Monday, March 10, 2014

Fragments of Ralph Waldo Emerson's "Nature": a poem

Today I read Ralph Waldo Emerson's essay "Nature."  As I read it, I underlined passages that spoke to me with particular eloquence and power.  Though Emerson writes in prose, his language is highly poetic.  I decided to turn the passages I underlined in "Nature" into a poem.  Here it is:

I am not solitary whilst I read and write, 
though nobody is with me.
But if a man would be alone,
let him look at the stars.
Every night come out these preachers of beauty
and light the universe with their admonishing smile.

There is a property in the horizon which no man
has but he whose eye can integrate all the parts,
that is, the poet.
Few adult persons can see nature.
Most persons do not see the sun.
In the presence of nature, a wild delight runs through the man,
in spite of real sorrows,
all his impertinent griefs,
he shall be glad with me.

Almost I fear to think how glad I am.
In the woods, is perpetual youth.
In the woods, we return to reason and faith.
Standing on the bare ground--
my head bathed by the blithe air,
and uplifted into infinite space--
all mean egotism vanishes.
I become a transparent eye-ball.

I am the lover of uncontained and immortal beauty.
The misery of man appears like childish petulance,
when we explore the steady and prodigal provision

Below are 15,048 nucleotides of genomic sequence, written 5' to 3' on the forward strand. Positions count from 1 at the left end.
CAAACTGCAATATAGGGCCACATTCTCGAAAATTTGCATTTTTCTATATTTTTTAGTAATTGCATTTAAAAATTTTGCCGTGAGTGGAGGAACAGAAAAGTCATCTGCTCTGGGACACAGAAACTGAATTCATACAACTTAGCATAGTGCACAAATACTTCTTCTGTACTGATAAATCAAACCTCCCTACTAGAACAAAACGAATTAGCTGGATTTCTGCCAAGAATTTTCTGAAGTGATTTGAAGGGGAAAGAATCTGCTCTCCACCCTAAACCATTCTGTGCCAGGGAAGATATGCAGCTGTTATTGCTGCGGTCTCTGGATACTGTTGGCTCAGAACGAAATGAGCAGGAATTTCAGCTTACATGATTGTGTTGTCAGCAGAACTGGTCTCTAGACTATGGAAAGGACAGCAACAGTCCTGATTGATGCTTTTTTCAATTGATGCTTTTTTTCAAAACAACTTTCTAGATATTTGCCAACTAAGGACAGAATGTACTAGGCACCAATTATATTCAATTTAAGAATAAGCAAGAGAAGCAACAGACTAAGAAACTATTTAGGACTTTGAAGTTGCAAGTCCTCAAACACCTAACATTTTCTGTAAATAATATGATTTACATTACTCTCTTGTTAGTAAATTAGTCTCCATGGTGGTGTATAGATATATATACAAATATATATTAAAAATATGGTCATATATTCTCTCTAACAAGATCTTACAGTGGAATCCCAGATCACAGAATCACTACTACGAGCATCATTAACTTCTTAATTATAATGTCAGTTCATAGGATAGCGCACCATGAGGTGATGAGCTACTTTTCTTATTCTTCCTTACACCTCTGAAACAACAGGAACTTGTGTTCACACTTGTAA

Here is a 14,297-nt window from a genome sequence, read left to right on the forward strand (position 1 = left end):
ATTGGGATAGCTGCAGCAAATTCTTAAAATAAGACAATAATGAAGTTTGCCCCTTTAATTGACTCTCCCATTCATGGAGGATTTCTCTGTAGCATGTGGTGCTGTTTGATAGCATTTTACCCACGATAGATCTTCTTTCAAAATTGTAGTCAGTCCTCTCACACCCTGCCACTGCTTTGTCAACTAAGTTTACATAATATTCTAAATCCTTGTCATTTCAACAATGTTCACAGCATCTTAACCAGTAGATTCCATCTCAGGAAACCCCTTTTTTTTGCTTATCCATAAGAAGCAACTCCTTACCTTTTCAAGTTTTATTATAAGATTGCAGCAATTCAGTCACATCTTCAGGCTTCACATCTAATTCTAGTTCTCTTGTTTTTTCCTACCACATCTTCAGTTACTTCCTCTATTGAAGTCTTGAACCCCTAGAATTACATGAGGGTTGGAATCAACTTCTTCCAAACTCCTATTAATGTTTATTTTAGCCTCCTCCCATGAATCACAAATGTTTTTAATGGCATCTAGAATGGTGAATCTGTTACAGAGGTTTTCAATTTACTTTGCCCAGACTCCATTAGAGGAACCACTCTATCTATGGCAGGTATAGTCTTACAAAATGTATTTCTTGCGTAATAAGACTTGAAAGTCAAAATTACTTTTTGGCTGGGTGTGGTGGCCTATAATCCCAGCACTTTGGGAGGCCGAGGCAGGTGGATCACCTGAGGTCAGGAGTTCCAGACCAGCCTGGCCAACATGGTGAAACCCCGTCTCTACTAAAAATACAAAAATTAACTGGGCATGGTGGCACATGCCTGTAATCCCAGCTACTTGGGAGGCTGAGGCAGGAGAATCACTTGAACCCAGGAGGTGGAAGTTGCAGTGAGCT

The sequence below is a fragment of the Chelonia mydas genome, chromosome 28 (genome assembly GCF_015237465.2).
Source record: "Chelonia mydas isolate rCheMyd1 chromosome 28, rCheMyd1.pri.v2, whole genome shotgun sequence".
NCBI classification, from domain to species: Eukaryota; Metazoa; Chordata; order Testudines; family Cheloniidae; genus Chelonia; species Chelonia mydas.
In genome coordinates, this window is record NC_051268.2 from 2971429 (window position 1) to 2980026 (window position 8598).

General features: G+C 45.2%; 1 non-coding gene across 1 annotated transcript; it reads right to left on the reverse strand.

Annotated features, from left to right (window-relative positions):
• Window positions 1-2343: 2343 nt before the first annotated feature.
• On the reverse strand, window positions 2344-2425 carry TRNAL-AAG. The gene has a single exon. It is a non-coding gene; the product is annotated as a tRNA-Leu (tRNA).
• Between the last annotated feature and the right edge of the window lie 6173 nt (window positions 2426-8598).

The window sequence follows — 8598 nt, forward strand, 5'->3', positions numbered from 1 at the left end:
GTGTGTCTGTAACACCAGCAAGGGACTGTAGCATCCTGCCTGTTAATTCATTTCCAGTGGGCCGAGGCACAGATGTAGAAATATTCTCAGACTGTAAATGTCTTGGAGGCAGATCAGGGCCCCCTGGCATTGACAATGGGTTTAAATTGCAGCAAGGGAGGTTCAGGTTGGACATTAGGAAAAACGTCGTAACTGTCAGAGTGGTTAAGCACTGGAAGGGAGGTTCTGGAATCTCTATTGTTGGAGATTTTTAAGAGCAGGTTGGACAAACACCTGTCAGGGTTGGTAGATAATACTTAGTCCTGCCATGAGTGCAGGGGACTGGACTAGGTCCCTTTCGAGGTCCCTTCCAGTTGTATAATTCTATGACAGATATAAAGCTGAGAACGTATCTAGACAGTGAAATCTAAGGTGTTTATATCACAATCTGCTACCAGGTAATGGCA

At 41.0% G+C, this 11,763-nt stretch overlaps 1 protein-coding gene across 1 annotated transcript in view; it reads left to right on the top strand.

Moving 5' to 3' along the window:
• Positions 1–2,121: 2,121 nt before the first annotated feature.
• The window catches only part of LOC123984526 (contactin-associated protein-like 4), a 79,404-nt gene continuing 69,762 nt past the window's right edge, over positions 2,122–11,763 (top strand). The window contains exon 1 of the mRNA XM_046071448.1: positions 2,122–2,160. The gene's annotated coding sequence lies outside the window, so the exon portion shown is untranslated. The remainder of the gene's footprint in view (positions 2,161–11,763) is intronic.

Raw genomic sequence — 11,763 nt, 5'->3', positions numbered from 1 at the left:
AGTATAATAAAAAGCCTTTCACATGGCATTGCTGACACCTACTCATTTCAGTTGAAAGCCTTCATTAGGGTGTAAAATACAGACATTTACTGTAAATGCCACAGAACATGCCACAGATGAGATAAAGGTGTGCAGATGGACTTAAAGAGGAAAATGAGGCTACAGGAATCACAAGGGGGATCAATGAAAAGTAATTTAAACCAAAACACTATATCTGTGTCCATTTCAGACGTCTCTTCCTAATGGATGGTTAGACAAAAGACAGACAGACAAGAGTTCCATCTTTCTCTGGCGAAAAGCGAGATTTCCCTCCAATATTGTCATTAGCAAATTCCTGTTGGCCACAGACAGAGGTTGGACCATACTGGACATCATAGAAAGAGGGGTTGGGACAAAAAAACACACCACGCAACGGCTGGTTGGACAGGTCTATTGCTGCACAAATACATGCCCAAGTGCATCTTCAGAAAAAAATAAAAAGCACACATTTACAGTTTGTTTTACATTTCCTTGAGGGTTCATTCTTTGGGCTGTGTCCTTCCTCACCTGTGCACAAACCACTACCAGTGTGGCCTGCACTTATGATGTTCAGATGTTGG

that has been made for his support and delight
on this green ball
which floats him through the heavens.

A man is fed, not that he may be fed,
but that he may work.
Give me health and a day,
and I will make the pomp of emperors 

The eye is the best of artists.
The health of the eye seems to demand a horizon.
We are never tired, so long as we can see far enough.

To the attentive eye,
each moment of the year has its own beauty,
and in the same field it beholds, every hour,
a picture which was never seen before,
and which shall never be seen again.
Indeed the river is a perpetual gala,
and boasts each month a new ornament.

Every heroic act is also decent,
and causes the place and the bystanders to shine.

Nothing divine dies.
All good is eternally productive.
The production of a work of art throws a light
upon the mystery of humanity.
The poet, the painter, the sculptor,
the musician, the architect
seek each to concentrate this radiance of the world
on one point.
Man is conscious of a universal soul
within or behind his individual life, wherein,
as in a firmament, the natures of
Justice, Truth, Love, Freedom,
arise and shine.

These are not the dreams of a few poets, here and there.

Every object rightly seen,
unlocks a new faculty of the soul.
Every particular in nature,
a leaf, a drop, a crystal, a moment of time
is related to the whole,
and partakes of the perfection of the whole.
Each particle is a microcosm,
and faithfully renders the likeness of the world.

"A Gothic Church," said Colerige,
"is a petrified religion."

Nature is made to conspire with spirit to emancipate us.

We are as much strangers in nature,
as we were aliens from God.
We do not understand the notes of the birds.
Infancy is the perpetual Messiah,
which comes into the arms of fallen men,
and pleads with them to return to paradise.

Prayer, eloquence, self-healing, and the wisdom of children.

The invariable mark of wisdom 
is to see the miraculous in the common.
To the wise, therefore, a fact is true poetry,
and the most beautiful of fables.

So shall we come to look at the world with new eyes.

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